“When students develop critical-thinking skills and become familiar with different life-related philosophies, they accept and respect different opinions and see life from different perspectives,” she said. “Hence they become more accepting and tolerant of living in a culturally diverse society.”

Abdan Al-Abdan, a graduate in political science and theory, said that the addition of the subjects to the curriculum will encourage young to question social-media fallacies.

“This step should help students — who are citizens who participate in the prosperity of the country — to clearly think through arguments, stories or basic dialogue, and start questioning logical fallacies,” he said.

This can help them to adopt a more analytical approach to what they read and see, and help them distinguish between what is true and what is misleading, he added.

Al-Abdan hopes the new classes will include introductory lessons on history and ancient Greek philosophy, and how Arabs helped to preserve that knowledge through the Dark Ages.

“It’s very important to mention the role of students’ ancestors in philosophy by explaining philosophy through the eras of history,” he said. “Students can then discover that it isn’t new knowledge but something our ancestors participated in and had input to.

“This way, students will feel connected and invested in what’s being taught, as many Arabs have built on Greek philosophy.”

Saudi soundsmith Molham blends Arabic rap with Western pop

Updated 6 min 24 sec ago

Saudi soundsmith Molham blends Arabic rap with Western pop

  • Artist’s eclectic taste in music speaks to a global upbringing and the Kingdom’s promising concert scene
  • Themes of Molham’s lyrics range from love to societal matters and mental-health disorders

DUBAI: The career trajectory of Jeddah-born rap artist Molham Krayem has much in common with his native Saudi Arabia, a country undergoing rapid change in different fields. Both take pride in their unique identity, having embraced the best influences of globalization and its cultural mores while preserving the distinctive textures of Middle Eastern heritage.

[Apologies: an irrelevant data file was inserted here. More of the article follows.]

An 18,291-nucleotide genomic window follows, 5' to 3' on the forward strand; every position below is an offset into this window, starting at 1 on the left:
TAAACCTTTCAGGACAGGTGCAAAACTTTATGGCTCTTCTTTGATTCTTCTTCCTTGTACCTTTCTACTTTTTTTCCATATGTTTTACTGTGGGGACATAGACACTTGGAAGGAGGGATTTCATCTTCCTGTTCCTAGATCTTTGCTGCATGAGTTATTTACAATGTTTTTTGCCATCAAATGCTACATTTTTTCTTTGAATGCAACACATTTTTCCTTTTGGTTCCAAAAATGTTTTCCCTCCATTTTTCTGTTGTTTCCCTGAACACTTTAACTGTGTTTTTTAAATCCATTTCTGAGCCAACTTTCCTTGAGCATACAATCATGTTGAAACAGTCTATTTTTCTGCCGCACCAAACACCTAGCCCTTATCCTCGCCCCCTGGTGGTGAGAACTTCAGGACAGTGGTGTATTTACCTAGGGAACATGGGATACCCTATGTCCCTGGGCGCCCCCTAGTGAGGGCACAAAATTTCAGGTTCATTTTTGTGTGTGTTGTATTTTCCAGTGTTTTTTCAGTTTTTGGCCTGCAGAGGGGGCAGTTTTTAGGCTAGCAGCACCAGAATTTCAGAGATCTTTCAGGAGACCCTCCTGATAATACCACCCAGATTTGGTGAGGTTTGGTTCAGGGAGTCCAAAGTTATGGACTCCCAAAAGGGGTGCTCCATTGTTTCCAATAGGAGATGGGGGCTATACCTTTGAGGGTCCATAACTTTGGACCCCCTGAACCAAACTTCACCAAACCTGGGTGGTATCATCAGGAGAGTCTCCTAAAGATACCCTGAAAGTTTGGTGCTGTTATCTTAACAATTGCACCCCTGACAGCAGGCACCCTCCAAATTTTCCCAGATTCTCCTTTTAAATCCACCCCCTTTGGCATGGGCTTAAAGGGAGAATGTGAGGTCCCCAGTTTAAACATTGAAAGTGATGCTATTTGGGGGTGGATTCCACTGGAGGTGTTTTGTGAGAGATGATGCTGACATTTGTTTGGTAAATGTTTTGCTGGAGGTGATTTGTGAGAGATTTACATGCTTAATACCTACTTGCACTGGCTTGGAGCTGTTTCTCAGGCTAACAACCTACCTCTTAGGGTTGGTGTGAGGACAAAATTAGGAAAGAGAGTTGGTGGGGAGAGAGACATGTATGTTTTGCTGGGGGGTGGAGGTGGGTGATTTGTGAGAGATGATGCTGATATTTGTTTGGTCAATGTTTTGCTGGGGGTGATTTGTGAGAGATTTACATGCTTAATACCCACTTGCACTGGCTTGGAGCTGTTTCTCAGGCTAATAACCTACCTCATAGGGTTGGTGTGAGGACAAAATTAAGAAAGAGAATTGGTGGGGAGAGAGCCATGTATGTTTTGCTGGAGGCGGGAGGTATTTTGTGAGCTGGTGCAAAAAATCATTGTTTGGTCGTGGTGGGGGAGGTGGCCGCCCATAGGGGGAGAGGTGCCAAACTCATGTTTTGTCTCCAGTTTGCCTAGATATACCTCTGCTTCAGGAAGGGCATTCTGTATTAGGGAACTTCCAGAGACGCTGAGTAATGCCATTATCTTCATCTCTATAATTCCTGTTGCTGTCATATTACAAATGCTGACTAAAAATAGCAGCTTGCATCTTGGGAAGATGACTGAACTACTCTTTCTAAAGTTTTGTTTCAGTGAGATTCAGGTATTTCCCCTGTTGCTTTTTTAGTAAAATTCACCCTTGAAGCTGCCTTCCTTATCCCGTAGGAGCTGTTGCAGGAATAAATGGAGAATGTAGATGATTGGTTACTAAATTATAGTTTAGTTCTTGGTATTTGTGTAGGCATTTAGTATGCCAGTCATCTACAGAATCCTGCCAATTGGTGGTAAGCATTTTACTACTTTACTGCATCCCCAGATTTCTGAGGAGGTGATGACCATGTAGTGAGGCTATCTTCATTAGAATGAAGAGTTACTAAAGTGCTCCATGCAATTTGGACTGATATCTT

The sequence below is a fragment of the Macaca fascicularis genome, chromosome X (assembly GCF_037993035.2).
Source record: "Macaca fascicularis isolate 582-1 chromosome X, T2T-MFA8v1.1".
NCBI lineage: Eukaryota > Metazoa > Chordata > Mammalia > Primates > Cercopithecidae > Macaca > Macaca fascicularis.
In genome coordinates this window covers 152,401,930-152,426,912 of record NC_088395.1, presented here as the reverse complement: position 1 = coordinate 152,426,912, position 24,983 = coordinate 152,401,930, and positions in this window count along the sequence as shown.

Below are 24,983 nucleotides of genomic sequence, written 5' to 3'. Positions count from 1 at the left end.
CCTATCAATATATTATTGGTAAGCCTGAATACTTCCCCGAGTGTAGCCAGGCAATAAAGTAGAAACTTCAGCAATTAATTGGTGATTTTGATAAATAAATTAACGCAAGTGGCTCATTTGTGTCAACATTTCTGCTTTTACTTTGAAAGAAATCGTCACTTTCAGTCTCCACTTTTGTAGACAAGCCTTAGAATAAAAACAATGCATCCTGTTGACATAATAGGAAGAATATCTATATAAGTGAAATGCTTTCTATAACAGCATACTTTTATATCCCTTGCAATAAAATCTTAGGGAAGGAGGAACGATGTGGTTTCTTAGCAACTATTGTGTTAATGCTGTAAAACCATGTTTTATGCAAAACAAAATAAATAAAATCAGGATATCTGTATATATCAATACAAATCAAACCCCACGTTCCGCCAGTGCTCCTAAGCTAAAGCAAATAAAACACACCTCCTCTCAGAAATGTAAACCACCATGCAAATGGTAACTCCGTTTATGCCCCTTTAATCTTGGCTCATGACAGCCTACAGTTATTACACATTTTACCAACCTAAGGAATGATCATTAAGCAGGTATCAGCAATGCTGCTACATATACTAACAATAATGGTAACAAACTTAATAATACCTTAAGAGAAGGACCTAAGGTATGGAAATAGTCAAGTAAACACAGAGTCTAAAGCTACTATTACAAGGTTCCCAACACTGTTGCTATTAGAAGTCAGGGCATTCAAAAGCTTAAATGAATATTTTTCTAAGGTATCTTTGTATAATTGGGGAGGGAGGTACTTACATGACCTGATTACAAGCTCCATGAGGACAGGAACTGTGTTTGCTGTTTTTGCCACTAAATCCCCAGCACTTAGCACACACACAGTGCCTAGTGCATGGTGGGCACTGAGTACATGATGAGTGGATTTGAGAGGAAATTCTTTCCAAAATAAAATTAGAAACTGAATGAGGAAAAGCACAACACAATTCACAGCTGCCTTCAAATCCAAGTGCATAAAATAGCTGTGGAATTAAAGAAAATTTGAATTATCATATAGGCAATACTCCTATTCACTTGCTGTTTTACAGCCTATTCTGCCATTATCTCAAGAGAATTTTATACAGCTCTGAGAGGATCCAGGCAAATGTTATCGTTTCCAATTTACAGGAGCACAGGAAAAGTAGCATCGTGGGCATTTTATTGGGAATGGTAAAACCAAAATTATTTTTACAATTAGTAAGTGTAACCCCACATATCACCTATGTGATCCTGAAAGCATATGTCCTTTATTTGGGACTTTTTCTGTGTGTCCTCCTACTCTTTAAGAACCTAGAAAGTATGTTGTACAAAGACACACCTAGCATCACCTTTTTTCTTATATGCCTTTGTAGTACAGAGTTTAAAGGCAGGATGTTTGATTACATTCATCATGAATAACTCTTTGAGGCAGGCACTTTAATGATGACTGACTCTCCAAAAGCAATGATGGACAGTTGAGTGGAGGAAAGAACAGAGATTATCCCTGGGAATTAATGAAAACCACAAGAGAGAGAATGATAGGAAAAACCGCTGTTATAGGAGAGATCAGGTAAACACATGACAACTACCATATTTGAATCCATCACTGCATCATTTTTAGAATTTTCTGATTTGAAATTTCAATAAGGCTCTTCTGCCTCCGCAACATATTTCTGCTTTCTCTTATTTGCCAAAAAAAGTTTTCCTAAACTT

For Molham, the process of synthesis does not end here. His musical alchemy fuses Arabic and Khaleeji rap with Western pop melodies, creating a whole new sub-genre of music, a sound best defined by his latest track Khayali.

“Pop/rap is going to be my direction moving forward, because rap has been relatively underground in the last two decades and mainstream radio music is very melodic,” Molham told Arab News from his base in Dubai. “You can sing along to the lyrics, memorize them easily, and the melody there is really what hooks you.”

Molham’s diverse taste in music speaks to a global upbringing since childhood. Leaving Jeddah at a young age, he spent much of his early years in Ontario, Canada. “They were my formative years,” he said. “Coming back to Saudi Arabia, I had a bit of reverse culture shock getting back here. It took about a year or so before I felt integrated really well. Then I spent most of my time here.”

His discovery of music can be traced back to his high school days, when he would jot down lyrics during math class. While on breaks, he would join rap contests with his peers. Fortunately, his grades did not suffer as a result.

“Sometimes during math class, in the last couple of minutes, the teacher knew I would be writing raps, so he would end early and have me do my bit,” he said. “And the whole class would run wild. It was a conducive environment.”

Next came a move to the US, where he attended Georgetown University to study finance and economics. While there, he performed in coffee shops, talent shows and radio stations as part of a duo called 705B. It was also while here that Molham came to understand the complexities of the music industry.

After graduation, he relocated to Dubai and began plotting a course to professional fulfilment and success.